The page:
Lisa Lerer and Maggie Astor
The New York Times Company

Hillary Clinton, the 2016 Democratic presidential nominee and the person with the most experience competing and debating against President Donald Trump, will throw her support behind Joe Biden on Tuesday, the latest party leader to try to make the case for returning the White House to Democratic hands in November.

Clinton is expected to announce her endorsement Tuesday afternoon, according to a person familiar with the plans, and appear with Biden in an online conversation about the effect of the coronavirus on women.

On her Twitter account Tuesday, Clinton all but confirmed the endorsement as she disclosed that she will be appearing at the online event with Biden.

As the woman who got closest to the White House, Clinton remains a singular figure in Democratic presidential politics, and a complicated one. Both beloved and blamed for her narrow loss to Trump in 2016, she possesses a loyal and powerful constituency of female supporters who argue that the election was stolen from her by Russian hackers.

Her re-emergence in presidential politics also serves as an implicit reminder to the Democratic left about the dangers of a divided party. While a wide array of factors contributed to Clinton’s loss, one element was the refusal of some on the left to coalesce behind her candidacy against Trump.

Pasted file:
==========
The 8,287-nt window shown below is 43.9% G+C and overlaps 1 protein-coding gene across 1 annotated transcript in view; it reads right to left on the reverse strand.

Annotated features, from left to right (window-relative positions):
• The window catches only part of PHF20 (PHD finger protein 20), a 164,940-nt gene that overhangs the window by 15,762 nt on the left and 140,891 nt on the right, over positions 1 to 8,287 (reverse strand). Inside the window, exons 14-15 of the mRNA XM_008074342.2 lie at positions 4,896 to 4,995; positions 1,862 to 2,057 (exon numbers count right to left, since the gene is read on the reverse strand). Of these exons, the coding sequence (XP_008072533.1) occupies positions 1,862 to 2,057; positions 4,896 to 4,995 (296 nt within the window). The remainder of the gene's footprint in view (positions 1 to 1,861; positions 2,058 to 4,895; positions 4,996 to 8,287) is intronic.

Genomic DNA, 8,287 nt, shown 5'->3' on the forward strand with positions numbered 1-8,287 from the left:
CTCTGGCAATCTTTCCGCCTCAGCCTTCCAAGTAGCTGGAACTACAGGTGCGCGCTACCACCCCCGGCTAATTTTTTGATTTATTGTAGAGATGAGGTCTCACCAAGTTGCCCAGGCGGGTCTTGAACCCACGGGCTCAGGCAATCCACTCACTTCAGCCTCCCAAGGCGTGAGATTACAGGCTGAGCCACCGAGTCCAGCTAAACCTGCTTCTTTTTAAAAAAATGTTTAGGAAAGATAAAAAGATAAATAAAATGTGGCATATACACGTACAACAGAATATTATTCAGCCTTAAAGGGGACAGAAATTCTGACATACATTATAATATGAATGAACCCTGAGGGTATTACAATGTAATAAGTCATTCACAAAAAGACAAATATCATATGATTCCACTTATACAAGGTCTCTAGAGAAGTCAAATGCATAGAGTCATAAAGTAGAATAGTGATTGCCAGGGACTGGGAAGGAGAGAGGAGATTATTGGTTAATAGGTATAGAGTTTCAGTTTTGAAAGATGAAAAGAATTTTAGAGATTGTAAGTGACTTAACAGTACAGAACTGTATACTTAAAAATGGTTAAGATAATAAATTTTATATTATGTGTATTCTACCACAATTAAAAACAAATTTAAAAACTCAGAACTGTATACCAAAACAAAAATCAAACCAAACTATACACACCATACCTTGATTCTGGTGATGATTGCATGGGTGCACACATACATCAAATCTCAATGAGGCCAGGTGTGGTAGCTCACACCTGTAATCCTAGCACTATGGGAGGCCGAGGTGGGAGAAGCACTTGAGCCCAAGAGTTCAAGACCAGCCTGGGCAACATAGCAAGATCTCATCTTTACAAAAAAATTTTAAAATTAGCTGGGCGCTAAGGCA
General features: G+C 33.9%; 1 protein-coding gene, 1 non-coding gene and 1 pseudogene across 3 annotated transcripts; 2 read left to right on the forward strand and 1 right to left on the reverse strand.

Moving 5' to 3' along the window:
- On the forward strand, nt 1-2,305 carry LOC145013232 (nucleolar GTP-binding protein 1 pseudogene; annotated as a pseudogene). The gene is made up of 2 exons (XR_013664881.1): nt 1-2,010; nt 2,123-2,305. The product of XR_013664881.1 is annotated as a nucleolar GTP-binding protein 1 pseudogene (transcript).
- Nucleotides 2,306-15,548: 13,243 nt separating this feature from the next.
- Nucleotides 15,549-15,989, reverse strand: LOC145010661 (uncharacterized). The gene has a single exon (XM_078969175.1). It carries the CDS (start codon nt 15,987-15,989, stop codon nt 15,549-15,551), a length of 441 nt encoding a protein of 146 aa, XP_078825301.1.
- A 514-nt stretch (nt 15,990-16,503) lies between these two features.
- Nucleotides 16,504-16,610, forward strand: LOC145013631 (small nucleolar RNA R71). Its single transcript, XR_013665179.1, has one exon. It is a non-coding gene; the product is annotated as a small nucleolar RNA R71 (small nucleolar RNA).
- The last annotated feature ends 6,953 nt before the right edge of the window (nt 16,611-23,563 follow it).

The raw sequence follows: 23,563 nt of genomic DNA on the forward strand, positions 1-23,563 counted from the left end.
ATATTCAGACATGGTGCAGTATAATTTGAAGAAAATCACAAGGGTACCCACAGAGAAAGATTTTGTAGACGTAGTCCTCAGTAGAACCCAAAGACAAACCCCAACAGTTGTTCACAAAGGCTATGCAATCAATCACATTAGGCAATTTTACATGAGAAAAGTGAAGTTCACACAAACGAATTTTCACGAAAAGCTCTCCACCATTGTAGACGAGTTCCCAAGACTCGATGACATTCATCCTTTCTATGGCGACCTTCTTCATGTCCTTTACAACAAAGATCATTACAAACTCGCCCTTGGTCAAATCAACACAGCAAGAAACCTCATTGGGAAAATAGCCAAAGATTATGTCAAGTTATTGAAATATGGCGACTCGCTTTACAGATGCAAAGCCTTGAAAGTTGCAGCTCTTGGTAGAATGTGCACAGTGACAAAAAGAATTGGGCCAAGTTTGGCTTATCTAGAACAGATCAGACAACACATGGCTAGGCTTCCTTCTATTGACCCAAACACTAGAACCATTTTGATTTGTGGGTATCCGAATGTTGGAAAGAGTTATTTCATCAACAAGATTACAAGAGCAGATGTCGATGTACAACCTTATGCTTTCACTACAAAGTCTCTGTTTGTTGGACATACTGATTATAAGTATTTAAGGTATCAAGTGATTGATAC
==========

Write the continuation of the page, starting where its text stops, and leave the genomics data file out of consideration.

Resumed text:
For progressives now skeptical about Biden, Clinton’s endorsement, among other things, is an invitation to reflect upon whether they want to risk four more years of the Trump presidency because they are uncomfortable with the former vice president. Biden has argued since last year that he is best positioned to defeat Trump — but that he would need a united party to do it. No one knows better than Clinton that there is no room for error or a lack of unity among Democrats in a closely fought general election.

Her endorsement follows similar ones from Sens. Bernie Sanders of Vermont and Elizabeth Warren of Massachusetts, former President Barack Obama, House Speaker Nancy Pelosi, former Vice President Al Gore and Gov. Jay Inslee of Washington. The fast and carefully orchestrated rollout of endorsements for Biden are a sign of the value that his campaign is putting on Democratic unity against Trump.

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